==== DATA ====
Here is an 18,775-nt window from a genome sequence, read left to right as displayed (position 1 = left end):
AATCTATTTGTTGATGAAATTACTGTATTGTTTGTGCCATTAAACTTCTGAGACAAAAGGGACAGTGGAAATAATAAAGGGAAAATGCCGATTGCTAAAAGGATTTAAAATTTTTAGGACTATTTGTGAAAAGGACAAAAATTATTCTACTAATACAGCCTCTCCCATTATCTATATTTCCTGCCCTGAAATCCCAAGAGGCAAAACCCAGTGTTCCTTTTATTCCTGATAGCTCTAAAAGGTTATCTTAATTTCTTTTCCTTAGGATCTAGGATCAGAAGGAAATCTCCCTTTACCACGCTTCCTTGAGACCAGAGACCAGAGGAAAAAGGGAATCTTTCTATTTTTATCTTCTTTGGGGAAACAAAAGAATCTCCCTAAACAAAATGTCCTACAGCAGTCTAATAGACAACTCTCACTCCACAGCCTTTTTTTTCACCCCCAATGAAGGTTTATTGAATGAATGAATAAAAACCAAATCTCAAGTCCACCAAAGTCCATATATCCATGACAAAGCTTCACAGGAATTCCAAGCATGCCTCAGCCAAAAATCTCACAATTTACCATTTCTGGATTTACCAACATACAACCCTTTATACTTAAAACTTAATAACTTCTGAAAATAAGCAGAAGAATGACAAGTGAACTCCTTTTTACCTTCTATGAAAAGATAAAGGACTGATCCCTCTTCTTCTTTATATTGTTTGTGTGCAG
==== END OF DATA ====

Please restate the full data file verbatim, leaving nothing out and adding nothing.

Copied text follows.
Here is an 18,775-nt window from a genome sequence, read left to right as displayed (position 1 = left end):
AATCTATTTGTTGATGAAATTACTGTATTGTTTGTGCCATTAAACTTCTGAGACAAAAGGGACAGTGGAAATAATAAAGGGAAAATGCCGATTGCTAAAAGGATTTAAAATTTTTAGGACTATTTGTGAAAAGGACAAAAATTATTCTACTAATACAGCCTCTCCCATTATCTATATTTCCTGCCCTGAAATCCCAAGAGGCAAAACCCAGTGTTCCTTTTATTCCTGATAGCTCTAAAAGGTTATCTTAATTTCTTTTCCTTAGGATCTAGGATCAGAAGGAAATCTCCCTTTACCACGCTTCCTTGAGACCAGAGACCAGAGGAAAAAGGGAATCTTTCTATTTTTATCTTCTTTGGGGAAACAAAAGAATCTCCCTAAACAAAATGTCCTACAGCAGTCTAATAGACAACTCTCACTCCACAGCCTTTTTTTTCACCCCCAATGAAGGTTTATTGAATGAATGAATAAAAACCAAATCTCAAGTCCACCAAAGTCCATATATCCATGACAAAGCTTCACAGGAATTCCAAGCATGCCTCAGCCAAAAATCTCACAATTTACCATTTCTGGATTTACCAACATACAACCCTTTATACTTAAAACTTAATAACTTCTGAAAATAAGCAGAAGAATGACAAGTGAACTCCTTTTTACCTTCTATGAAAAGATAAAGGACTGATCCCTCTTCTTCTTTATATTGTTTGTGTGCAG